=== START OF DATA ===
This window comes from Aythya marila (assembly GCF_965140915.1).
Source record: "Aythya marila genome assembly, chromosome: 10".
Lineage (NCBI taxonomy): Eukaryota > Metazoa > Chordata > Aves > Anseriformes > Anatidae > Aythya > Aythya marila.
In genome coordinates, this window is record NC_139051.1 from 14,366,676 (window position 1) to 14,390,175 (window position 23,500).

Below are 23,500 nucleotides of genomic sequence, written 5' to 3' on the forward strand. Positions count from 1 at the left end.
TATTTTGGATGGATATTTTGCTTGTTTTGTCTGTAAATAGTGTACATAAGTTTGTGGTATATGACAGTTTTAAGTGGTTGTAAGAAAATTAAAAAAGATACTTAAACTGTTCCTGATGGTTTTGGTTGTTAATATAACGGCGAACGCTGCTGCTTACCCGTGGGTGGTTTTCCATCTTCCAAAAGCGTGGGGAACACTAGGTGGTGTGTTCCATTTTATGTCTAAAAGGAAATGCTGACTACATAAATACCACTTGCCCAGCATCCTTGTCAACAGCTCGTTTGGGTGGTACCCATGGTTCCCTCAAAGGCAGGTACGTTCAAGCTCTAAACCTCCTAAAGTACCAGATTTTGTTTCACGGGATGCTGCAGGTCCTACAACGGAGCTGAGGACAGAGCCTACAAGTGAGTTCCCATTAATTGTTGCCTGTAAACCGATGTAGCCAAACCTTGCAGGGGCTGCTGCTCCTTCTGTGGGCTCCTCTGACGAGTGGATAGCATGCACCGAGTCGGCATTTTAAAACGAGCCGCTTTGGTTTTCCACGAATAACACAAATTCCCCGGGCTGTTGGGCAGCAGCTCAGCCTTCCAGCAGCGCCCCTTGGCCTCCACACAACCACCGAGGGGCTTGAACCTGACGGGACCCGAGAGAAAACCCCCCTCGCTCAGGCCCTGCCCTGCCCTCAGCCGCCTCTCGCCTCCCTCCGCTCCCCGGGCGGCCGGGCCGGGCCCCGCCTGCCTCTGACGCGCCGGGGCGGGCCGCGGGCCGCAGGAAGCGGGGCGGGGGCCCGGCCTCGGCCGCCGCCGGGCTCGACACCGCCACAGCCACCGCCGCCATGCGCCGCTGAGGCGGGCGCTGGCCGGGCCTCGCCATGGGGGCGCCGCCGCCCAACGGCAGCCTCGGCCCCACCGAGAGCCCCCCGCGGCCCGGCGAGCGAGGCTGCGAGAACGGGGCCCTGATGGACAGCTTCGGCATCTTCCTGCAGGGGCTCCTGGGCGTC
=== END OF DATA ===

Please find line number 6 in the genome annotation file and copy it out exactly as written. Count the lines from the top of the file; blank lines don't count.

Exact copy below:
TATTTTGGATGGATATTTTGCTTGTTTTGTCTGTAAATAGTGTACATAAGTTTGTGGTATATGACAGTTTTAAGTGGTTGTAAGAAAATTAAAAAAGATACTTAAACTGTTCCTGATGGTTTTGGTTGTTAATATAACGGCGAACGCTGCTGCTTACCCGTGGGTGGTTTTCCATCTTCCAAAAGCGTGGGGAACACTAGGTGGTGTGTTCCATTTTATGTCTAAAAGGAAATGCTGACTACATAAATACCACTTGCCCAGCATCCTTGTCAACAGCTCGTTTGGGTGGTACCCATGGTTCCCTCAAAGGCAGGTACGTTCAAGCTCTAAACCTCCTAAAGTACCAGATTTTGTTTCACGGGATGCTGCAGGTCCTACAACGGAGCTGAGGACAGAGCCTACAAGTGAGTTCCCATTAATTGTTGCCTGTAAACCGATGTAGCCAAACCTTGCAGGGGCTGCTGCTCCTTCTGTGGGCTCCTCTGACGAGTGGATAGCATGCACCGAGTCGGCATTTTAAAACGAGCCGCTTTGGTTTTCCACGAATAACACAAATTCCCCGGGCTGTTGGGCAGCAGCTCAGCCTTCCAGCAGCGCCCCTTGGCCTCCACACAACCACCGAGGGGCTTGAACCTGACGGGACCCGAGAGAAAACCCCCCTCGCTCAGGCCCTGCCCTGCCCTCAGCCGCCTCTCGCCTCCCTCCGCTCCCCGGGCGGCCGGGCCGGGCCCCGCCTGCCTCTGACGCGCCGGGGCGGGCCGCGGGCCGCAGGAAGCGGGGCGGGGGCCCGGCCTCGGCCGCCGCCGGGCTCGACACCGCCACAGCCACCGCCGCCATGCGCCGCTGAGGCGGGCGCTGGCCGGGCCTCGCCATGGGGGCGCCGCCGCCCAACGGCAGCCTCGGCCCCACCGAGAGCCCCCCGCGGCCCGGCGAGCGAGGCTGCGAGAACGGGGCCCTGATGGACAGCTTCGGCATCTTCCTGCAGGGGCTCCTGGGCGTC